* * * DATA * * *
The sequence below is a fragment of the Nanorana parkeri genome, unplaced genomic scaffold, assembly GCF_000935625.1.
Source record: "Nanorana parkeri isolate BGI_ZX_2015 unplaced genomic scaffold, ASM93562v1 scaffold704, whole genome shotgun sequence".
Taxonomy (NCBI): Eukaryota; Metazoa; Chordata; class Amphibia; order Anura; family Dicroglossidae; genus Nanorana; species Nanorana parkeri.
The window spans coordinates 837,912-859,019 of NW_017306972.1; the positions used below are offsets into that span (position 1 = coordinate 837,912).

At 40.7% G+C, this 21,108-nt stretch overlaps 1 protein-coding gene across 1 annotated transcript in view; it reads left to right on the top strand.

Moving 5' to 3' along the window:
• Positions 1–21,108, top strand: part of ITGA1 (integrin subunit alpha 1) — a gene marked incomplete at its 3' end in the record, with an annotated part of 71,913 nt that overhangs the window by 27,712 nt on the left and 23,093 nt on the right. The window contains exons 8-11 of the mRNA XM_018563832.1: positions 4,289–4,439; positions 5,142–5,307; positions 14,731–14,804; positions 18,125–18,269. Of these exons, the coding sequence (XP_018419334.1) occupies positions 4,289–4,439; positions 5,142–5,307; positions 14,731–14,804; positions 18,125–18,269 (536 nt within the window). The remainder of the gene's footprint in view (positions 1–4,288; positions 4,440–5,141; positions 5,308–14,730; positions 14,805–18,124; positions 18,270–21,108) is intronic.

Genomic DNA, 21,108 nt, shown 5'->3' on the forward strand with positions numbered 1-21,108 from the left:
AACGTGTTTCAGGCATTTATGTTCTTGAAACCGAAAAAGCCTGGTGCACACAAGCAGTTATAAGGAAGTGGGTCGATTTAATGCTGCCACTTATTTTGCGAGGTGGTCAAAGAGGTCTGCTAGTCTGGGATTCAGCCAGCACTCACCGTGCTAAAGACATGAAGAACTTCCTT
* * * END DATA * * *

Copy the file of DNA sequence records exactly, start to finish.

The sequence below is a fragment of the Nanorana parkeri genome, unplaced genomic scaffold, assembly GCF_000935625.1.
Source record: "Nanorana parkeri isolate BGI_ZX_2015 unplaced genomic scaffold, ASM93562v1 scaffold704, whole genome shotgun sequence".
Taxonomy (NCBI): Eukaryota; Metazoa; Chordata; class Amphibia; order Anura; family Dicroglossidae; genus Nanorana; species Nanorana parkeri.
The window spans coordinates 837,912-859,019 of NW_017306972.1; the positions used below are offsets into that span (position 1 = coordinate 837,912).

At 40.7% G+C, this 21,108-nt stretch overlaps 1 protein-coding gene across 1 annotated transcript in view; it reads left to right on the top strand.

Moving 5' to 3' along the window:
• Positions 1–21,108, top strand: part of ITGA1 (integrin subunit alpha 1) — a gene marked incomplete at its 3' end in the record, with an annotated part of 71,913 nt that overhangs the window by 27,712 nt on the left and 23,093 nt on the right. The window contains exons 8-11 of the mRNA XM_018563832.1: positions 4,289–4,439; positions 5,142–5,307; positions 14,731–14,804; positions 18,125–18,269. Of these exons, the coding sequence (XP_018419334.1) occupies positions 4,289–4,439; positions 5,142–5,307; positions 14,731–14,804; positions 18,125–18,269 (536 nt within the window). The remainder of the gene's footprint in view (positions 1–4,288; positions 4,440–5,141; positions 5,308–14,730; positions 14,805–18,124; positions 18,270–21,108) is intronic.

Genomic DNA, 21,108 nt, shown 5'->3' on the forward strand with positions numbered 1-21,108 from the left:
AACGTGTTTCAGGCATTTATGTTCTTGAAACCGAAAAAGCCTGGTGCACACAAGCAGTTATAAGGAAGTGGGTCGATTTAATGCTGCCACTTATTTTGCGAGGTGGTCAAAGAGGTCTGCTAGTCTGGGATTCAGCCAGCACTCACCGTGCTAAAGACATGAAGAACTTCCTT